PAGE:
No estimates are available but there are 80,000 residents living within a 10-minute walk of the trail and parks, one-quarter of whom are children.
How will it be policed?
Officers from the body-camera-wearing Shakespeare District Police, who've been patrolling the trail and arresting trespassers for several years, will continue to monitor the trail on foot, bikes, all-terrain vehicles and, in the event of emergency, cars. Park officials previously said ambulances will be able to get on and off the trail too.
Where are the bathrooms?
At least for now, there will be no bathrooms on the trail, or at any of the 12 access points, including the parks, however, the McCormick-Tribune YMCA, 1834 N. Lawndale Ave., on the western end of the trail in Humboldt Park, has confirmed that trailgoers can use the bathrooms in their lobby.
On Tuesday, a Chicago Park District spokeswoman said that the matter will be explored further. So "go" before you go.
Where can I park my car?
Currently there is no parking allowed on Bloomingdale Avenue, due to construction. Parking will be prohibited in areas on Bloomingdale where access ramps have been installed. Once street resurfacing is completed, there will be some parking available along Bloomingdale Avenue, but not where access ramps are.
Who will plow the snow and keep the path clean?
The Chicago Park District will be responsible for keeping the trail and parks plowed and cleaned.
Are there Divvy stations on or near the trail?
There is only one bike share or Divvy station directly near the trail; it is adjacent to Julia de Burgos Park, 1805 N. Albany Ave. in Humboldt Park. The other closest Divvy stations are at Damen and Cortland in Bucktown; Marshfield and Cortland in Bucktown; across from the Bucktown-Wicker Park library at 1701 N. Milwaukee Ave. next to CorePower Yoga; and Spaulding and Armitage avenues in Humboldt Park.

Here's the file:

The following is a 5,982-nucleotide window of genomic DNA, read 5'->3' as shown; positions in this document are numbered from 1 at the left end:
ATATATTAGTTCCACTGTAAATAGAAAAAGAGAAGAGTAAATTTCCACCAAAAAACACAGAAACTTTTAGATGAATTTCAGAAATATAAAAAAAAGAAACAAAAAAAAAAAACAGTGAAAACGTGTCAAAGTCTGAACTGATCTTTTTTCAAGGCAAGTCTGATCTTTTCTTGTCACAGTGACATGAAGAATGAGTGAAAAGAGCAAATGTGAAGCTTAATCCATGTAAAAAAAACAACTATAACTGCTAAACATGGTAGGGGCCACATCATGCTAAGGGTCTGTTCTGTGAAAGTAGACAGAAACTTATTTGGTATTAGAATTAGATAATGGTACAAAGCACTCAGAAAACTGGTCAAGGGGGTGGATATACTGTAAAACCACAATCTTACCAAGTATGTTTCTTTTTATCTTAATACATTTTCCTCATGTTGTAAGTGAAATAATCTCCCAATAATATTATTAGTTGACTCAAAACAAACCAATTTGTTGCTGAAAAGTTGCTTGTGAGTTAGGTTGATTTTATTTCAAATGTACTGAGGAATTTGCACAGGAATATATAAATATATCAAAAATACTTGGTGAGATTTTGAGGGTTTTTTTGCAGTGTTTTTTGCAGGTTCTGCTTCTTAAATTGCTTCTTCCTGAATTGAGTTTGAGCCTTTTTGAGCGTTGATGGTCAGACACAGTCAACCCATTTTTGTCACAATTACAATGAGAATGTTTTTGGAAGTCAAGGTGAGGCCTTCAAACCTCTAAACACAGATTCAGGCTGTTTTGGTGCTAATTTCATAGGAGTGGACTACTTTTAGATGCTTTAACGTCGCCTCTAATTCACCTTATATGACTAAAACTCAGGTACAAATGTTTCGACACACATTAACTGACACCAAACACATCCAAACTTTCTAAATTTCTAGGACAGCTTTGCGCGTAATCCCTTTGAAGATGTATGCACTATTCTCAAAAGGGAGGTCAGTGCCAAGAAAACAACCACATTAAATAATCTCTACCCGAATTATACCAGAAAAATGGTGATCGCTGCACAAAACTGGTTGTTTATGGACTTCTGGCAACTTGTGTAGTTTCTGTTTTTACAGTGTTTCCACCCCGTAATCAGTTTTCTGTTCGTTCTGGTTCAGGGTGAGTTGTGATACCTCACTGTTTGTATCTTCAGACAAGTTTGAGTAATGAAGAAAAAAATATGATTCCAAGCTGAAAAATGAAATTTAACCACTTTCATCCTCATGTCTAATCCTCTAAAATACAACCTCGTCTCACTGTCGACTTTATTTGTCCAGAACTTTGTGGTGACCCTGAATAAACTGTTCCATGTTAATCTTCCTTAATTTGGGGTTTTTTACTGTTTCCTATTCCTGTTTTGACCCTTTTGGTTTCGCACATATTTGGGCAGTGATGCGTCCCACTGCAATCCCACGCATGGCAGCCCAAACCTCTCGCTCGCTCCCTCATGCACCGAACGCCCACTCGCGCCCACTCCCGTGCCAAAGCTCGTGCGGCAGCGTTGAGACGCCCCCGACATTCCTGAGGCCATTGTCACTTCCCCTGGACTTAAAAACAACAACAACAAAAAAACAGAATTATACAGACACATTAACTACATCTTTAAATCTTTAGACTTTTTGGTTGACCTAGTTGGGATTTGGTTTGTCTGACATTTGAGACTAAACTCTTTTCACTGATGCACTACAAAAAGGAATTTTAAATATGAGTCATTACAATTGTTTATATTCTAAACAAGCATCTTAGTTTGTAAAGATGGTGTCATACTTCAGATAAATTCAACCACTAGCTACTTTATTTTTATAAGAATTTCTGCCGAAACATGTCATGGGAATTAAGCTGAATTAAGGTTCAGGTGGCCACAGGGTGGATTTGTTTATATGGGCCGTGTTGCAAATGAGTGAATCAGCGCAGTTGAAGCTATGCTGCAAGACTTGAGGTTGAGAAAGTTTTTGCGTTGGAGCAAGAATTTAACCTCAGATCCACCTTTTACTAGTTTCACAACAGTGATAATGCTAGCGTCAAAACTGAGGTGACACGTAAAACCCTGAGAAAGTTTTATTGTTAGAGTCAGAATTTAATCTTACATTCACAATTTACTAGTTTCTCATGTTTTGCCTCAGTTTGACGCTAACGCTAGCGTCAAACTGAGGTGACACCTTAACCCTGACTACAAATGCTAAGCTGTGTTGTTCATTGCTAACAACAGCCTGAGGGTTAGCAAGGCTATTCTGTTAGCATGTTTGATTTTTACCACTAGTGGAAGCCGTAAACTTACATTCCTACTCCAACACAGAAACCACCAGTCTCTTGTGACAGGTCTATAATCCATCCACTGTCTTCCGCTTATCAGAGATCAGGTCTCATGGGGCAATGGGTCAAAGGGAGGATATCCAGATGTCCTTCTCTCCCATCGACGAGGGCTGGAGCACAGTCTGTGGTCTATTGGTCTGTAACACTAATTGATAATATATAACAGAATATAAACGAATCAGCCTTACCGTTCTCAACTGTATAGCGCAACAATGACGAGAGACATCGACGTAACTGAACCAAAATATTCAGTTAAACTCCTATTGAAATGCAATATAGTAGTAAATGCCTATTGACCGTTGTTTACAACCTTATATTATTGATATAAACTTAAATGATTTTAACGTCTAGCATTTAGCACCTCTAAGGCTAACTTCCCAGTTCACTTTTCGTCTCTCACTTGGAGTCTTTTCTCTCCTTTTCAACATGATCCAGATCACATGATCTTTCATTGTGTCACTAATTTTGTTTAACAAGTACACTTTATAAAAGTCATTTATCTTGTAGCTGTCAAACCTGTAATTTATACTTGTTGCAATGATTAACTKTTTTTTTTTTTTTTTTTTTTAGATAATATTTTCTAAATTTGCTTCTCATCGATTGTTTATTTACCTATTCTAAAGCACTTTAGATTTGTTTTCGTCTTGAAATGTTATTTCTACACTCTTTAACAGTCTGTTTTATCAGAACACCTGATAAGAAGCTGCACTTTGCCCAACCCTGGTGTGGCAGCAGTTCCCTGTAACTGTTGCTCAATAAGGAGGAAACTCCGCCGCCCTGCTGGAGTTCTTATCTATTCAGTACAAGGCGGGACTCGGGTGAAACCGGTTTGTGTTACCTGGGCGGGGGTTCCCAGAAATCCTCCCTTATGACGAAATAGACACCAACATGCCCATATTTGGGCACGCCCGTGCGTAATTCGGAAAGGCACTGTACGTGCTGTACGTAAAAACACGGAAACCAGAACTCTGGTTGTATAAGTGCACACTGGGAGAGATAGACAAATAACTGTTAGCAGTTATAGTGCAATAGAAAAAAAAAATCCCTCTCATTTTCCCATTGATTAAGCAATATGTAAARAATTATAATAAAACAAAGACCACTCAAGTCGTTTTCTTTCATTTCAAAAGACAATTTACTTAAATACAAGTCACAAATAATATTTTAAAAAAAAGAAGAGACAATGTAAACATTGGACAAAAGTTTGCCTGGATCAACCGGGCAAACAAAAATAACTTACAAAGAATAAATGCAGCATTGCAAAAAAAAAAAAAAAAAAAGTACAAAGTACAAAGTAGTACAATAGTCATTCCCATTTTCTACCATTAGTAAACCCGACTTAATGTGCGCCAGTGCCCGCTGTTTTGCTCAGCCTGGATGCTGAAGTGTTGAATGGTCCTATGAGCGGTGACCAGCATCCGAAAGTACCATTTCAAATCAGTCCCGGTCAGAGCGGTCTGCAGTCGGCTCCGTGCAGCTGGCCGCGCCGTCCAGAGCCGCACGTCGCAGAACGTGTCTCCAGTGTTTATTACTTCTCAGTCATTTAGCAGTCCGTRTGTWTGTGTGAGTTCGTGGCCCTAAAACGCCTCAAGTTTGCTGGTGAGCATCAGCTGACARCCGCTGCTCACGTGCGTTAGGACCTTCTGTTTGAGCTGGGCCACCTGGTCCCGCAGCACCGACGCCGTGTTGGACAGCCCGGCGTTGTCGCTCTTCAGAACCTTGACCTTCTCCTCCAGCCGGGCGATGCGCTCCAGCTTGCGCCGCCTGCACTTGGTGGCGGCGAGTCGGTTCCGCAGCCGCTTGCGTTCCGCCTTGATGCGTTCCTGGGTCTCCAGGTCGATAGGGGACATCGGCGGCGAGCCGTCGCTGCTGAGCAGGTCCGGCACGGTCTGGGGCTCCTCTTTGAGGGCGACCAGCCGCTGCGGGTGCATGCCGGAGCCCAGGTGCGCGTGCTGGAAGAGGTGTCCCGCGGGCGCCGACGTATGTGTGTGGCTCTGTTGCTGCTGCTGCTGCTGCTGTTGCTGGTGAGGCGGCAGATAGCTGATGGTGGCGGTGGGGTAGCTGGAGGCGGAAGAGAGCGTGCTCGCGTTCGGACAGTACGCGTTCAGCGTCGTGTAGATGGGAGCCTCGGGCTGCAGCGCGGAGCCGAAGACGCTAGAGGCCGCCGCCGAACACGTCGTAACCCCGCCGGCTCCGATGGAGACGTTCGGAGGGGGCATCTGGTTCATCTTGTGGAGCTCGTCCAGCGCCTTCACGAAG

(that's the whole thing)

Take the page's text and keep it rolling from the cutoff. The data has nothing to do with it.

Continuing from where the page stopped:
Download the Divvy CycleFinder app, so you can always find the nearest station and see if any bikes are available or if there is space to dock your Divvy.
Will there be more construction?
Yes and more fundraising.
Two other parks, at 1801 N. Kimball Ave., and one spanning nearly one city block on the site of a former glove factory along Ridgeway Avenue, will open at a later date and are under construction. Funding for those parks was delayed by statewide budget cuts.
Improvements to Walsh Park, including a wheel-friendly event plaza and new playground equipment, were put on hold due to the cuts too.
Adding bathrooms and securing permanent parking likely will be considered by Chicago Park District and the Trust for Public Land, the city's private partner tasked with managing the trail, but these items are not yet confirmed. CDOT officials also indicated that more Divvy stations are coming in the future but did not specify if any new stations would be along or on the trail.
What will this thing look like?
Here are some photos of the trail so far.
The Trail at Drake Avenue in Humboldt Park:
Walsh Park, near Ashland Avenue
Photos taken May 29, 2015, nine days before the trail open, by Tanveer Ali